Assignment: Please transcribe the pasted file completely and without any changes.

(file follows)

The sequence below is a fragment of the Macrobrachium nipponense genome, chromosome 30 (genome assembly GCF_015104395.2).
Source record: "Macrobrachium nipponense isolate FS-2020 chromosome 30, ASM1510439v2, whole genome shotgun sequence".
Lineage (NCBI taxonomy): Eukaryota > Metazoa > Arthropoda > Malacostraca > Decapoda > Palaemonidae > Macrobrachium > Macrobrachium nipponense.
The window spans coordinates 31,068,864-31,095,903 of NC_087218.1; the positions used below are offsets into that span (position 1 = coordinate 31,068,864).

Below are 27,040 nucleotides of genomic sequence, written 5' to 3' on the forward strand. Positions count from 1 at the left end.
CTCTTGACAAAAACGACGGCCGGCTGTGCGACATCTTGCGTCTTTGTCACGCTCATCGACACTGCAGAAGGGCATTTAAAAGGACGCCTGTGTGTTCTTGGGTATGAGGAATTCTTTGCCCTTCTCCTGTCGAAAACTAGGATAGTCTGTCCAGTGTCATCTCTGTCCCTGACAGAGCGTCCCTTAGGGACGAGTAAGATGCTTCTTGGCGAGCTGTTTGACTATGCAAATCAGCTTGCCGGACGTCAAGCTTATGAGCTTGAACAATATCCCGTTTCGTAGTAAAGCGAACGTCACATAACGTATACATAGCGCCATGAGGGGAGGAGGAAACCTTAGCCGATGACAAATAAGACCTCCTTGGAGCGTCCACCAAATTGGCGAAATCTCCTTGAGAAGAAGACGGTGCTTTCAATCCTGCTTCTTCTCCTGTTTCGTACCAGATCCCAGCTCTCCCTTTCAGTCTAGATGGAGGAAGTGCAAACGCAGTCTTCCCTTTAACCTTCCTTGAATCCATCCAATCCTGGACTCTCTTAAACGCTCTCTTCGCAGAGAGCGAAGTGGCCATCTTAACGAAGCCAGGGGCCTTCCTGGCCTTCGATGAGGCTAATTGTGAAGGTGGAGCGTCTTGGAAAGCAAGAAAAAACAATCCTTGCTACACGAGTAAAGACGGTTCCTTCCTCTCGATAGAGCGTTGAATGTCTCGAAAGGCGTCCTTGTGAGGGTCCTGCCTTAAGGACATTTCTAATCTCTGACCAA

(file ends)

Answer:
The sequence below is a fragment of the Macrobrachium nipponense genome, chromosome 30 (genome assembly GCF_015104395.2).
Source record: "Macrobrachium nipponense isolate FS-2020 chromosome 30, ASM1510439v2, whole genome shotgun sequence".
Lineage (NCBI taxonomy): Eukaryota > Metazoa > Arthropoda > Malacostraca > Decapoda > Palaemonidae > Macrobrachium > Macrobrachium nipponense.
The window spans coordinates 31,068,864-31,095,903 of NC_087218.1; the positions used below are offsets into that span (position 1 = coordinate 31,068,864).

Below are 27,040 nucleotides of genomic sequence, written 5' to 3' on the forward strand. Positions count from 1 at the left end.
CTCTTGACAAAAACGACGGCCGGCTGTGCGACATCTTGCGTCTTTGTCACGCTCATCGACACTGCAGAAGGGCATTTAAAAGGACGCCTGTGTGTTCTTGGGTATGAGGAATTCTTTGCCCTTCTCCTGTCGAAAACTAGGATAGTCTGTCCAGTGTCATCTCTGTCCCTGACAGAGCGTCCCTTAGGGACGAGTAAGATGCTTCTTGGCGAGCTGTTTGACTATGCAAATCAGCTTGCCGGACGTCAAGCTTATGAGCTTGAACAATATCCCGTTTCGTAGTAAAGCGAACGTCACATAACGTATACATAGCGCCATGAGGGGAGGAGGAAACCTTAGCCGATGACAAATAAGACCTCCTTGGAGCGTCCACCAAATTGGCGAAATCTCCTTGAGAAGAAGACGGTGCTTTCAATCCTGCTTCTTCTCCTGTTTCGTACCAGATCCCAGCTCTCCCTTTCAGTCTAGATGGAGGAAGTGCAAACGCAGTCTTCCCTTTAACCTTCCTTGAATCCATCCAATCCTGGACTCTCTTAAACGCTCTCTTCGCAGAGAGCGAAGTGGCCATCTTAACGAAGCCAGGGGCCTTCCTGGCCTTCGATGAGGCTAATTGTGAAGGTGGAGCGTCTTGGAAAGCAAGAAAAAACAATCCTTGCTACACGAGTAAAGACGGTTCCTTCCTCTCGATAGAGCGTTGAATGTCTCGAAAGGCGTCCTTGTGAGGGTCCTGCCTTAAGGACATTTCTAATCTCTGACCAA